film

Dear White People – In Theaters October 17 | #OYRchallenge

IN THEATERS OCTOBER 17

Best Picture Winner at the San Francisco Film Festival

Special Jury Prize at the Sundance Film Festival

Now coming to theaters near you on October 17, 2014

via Dear White People – In Theaters October 17.

Coming Soon, a Century Late: A Black Film Gem – NYTimes.com

Mr. Magliozzi said the film was one of the first feature-length endeavors in an era dominated by shorts. Seventy percent of the feature-length films made in this country during the silent era of 1912-1929 have been lost, according to a Library of Congress survey.

via Coming Soon, a Century Late: A Black Film Gem – NYTimes.com.

Official Trailer for ‘Dear White People’ Movie – Urban Cusp

The film, written and directed by Justin Simien, is a satirical film about being a black face in a white place.  According to the official Facebook page for the film, “Dear White People follows the stories of four black students at an Ivy League college where a riot breaks out over a popular “African American” themed party thrown by white students. With tongue planted firmly in cheek, the film will explore racial identity in ‘post-racial’ America, while weaving a universal story of forging one’s unique path in the world.” #OYRchallenge

via Official Trailer for ‘Dear White People’ Movie – Urban Cusp.#OYRchallenge

This Perfect Poster Is ‘Dear White People’ in a Nutshell | Vulture #OYRchallenge

Dear White People opens on Friday, October 17, 2014. This fan and architect, Nikkolas Smith, created this poster after previewing the film. Can’t Wait!Dear White People | Film

This Perfect Poster Is Dear White People in a Nutshell.

The new, official poster for Dear White People is terrific (and debuting exclusively on Vulture), but the story behind it is even better. A Sundance Award–winning satire about racial issues flaring up at a prestigious university, Dear White People was financed in part by thousands of people who contributed through a crowd-funding drive — so how perfect is it that this poster was made by a fan, too?

‘The Knick’ on Cinemax : Review #OYRchallenge

Andre Holland | 'The Knick'

African Americans are told to be “humble” and wait on the Lord’s day. Well, I think it is here. “The Knick” begins its first season in an uproar. The 1900’s post-Reconstruction was a prickly era for African Americans, – dangerous at best. “The Knick” exploits the African American learned characteristics, genius and pride tempered by restraint, compassion and “subterfuge,” to create the amazing character, Dr. Algernon Edwards played by Andre Holland. He is the assistant chief surgeon in a New York hospital, forced to endure barbs and overt racist messages while expected to teach and develop surgical techniques for his white colleagues. Edwards is a genius, but the creators of this series, Jack Amiel and Michael Begler are not too shabby either.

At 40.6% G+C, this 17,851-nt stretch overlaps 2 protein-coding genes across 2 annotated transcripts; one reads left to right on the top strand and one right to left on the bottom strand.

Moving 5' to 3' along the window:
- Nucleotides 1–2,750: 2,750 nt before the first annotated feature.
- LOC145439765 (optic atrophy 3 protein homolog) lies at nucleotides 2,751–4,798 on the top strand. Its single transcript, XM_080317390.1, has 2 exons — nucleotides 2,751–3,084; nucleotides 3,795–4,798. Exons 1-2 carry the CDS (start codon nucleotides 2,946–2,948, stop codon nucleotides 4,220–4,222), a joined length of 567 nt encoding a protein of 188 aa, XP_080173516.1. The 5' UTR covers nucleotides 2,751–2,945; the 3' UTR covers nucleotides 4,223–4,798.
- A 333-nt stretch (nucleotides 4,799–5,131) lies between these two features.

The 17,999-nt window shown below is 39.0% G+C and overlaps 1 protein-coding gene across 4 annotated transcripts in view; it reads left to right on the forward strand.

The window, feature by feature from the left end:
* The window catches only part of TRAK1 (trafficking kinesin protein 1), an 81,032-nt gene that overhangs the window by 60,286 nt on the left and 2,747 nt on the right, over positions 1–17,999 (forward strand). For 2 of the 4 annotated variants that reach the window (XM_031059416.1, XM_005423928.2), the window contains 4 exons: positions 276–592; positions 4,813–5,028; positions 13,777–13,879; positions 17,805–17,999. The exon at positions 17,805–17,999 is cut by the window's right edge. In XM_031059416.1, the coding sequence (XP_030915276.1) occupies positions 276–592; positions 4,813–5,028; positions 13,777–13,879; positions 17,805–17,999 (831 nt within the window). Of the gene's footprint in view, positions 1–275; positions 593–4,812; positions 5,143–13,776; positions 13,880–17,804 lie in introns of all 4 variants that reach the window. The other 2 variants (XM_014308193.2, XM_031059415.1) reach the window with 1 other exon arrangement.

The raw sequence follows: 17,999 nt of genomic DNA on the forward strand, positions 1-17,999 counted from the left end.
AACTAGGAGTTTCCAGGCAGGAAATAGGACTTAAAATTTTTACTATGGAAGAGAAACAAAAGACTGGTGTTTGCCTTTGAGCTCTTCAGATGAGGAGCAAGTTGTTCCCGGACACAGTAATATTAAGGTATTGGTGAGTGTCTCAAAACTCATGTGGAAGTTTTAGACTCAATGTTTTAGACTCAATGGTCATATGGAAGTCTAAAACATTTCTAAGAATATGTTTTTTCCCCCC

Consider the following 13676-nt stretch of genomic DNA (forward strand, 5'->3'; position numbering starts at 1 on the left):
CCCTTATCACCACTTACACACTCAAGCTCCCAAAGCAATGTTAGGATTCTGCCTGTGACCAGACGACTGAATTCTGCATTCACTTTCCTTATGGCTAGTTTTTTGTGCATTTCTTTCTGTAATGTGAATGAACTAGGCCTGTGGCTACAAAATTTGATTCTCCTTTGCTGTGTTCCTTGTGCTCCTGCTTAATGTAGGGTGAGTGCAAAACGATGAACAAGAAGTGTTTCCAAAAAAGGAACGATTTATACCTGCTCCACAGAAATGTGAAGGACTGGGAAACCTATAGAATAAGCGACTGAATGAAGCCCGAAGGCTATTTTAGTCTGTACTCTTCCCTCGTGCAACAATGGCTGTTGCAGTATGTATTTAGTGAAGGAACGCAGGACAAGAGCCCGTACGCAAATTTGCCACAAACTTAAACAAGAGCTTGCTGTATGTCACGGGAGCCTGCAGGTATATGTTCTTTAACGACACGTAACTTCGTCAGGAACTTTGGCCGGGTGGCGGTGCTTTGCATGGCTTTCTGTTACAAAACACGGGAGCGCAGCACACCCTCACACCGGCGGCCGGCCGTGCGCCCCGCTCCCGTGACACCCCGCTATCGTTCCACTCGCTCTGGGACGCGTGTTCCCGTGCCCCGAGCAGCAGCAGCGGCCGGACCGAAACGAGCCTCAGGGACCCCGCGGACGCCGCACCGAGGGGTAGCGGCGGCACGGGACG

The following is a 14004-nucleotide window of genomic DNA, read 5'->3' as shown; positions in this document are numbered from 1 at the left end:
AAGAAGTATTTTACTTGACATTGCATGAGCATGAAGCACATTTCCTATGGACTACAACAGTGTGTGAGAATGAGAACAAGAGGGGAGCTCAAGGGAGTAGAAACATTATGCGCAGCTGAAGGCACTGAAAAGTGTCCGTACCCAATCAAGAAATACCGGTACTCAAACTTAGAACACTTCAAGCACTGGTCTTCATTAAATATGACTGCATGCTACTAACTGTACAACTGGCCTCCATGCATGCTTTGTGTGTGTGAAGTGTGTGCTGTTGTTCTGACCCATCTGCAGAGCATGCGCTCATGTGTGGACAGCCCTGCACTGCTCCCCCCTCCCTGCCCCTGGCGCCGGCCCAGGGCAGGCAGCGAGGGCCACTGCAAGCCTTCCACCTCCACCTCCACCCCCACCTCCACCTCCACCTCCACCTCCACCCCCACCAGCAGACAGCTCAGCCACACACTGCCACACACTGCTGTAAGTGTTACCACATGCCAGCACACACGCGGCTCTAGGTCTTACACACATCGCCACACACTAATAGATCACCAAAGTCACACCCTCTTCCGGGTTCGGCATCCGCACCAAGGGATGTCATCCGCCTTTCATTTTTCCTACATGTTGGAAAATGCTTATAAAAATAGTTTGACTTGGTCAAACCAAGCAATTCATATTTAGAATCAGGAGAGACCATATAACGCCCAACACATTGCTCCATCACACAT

I watched the first three episodes, which drew 3.6 million viewers of Cinemax’s 13 million subscribers according to Mike Hale’s New York Times review, but the first 9 minutes of the fourth episode had me reeling. Dr. Edwards must lead his team through a surgery he has developed. The chief surgeon demands that he “instruct” but must not touch the patient. How Edwards handles this situation is priceless. Definitely a must watch.

Mike Hale’s review is most salient in that it attaches the same rife racist tremor as the series, denoting resilience and fortitude as smugness, yet he cannot fail to give the same space to Edwards as the character Gallenger throughout.

Mike Hale (NY Times): When the white surgeon Gallinger Eric Johnson — whose attitude toward the interloping black doctor, Algernon Edwards Andre Holland, has been an interesting mix of pure racism and wounded professional pride — called his rival a “smug bastard” on Friday night, you thought, wait a minute, he’s right — Edwards, the show’s most sympathetic character, IS kind of a smug bastard. Mr. Holland makes us see how smugness and egotism coexist with, are inextricably bound with, Edwards’s reserve and compassion.

Will Andre Holland swoop in to take the lead in this drama? It looks so. Gallenger, as most racist, must put-Edwards-in-his-place. But who is breaking who? Instead, Edwards owns his racist. He is the puppet master midst a status quot meant to break him, yet Edwards maximizes his power to show genius top-side, while working secretly to provide healthcare to the indigent African American population below. Incredible story line, cast, and rendition of a history told over decades.

Although Clive Owens is heralded as the star of this television period piece, Andre Holland’s performance continuously overshadows reviews with an eerie similarity with the show’s running theme. Watch ‘The Knick,’ 10pm, Friday night on Cinemax. #OYRchallenge

via ‘The Knick’ Recap: Sins of the Flesh, With a Kick – NYTimes.com.

African American Labor| Labor Day #OYRchallenge

Black workers

Field laborers

Today, September 1, 2014, is Labor Day; a national holiday in the United States. After reading articles of 21st century celebrations that forbid non-union workers from participating, it saddens me. We have made claims to a post-racial country. Talk of racism at this juncture are vehemently criticized, even in light of disparities in African American economic, social, and political power in relation to majority populations. The further insult come especially today when we as African Americans post messages, photos, articles, and other material congratulating America’s unions, when much of the substantive foundations in America was built on African American forced labor. We also forget the history of labor unions in this country.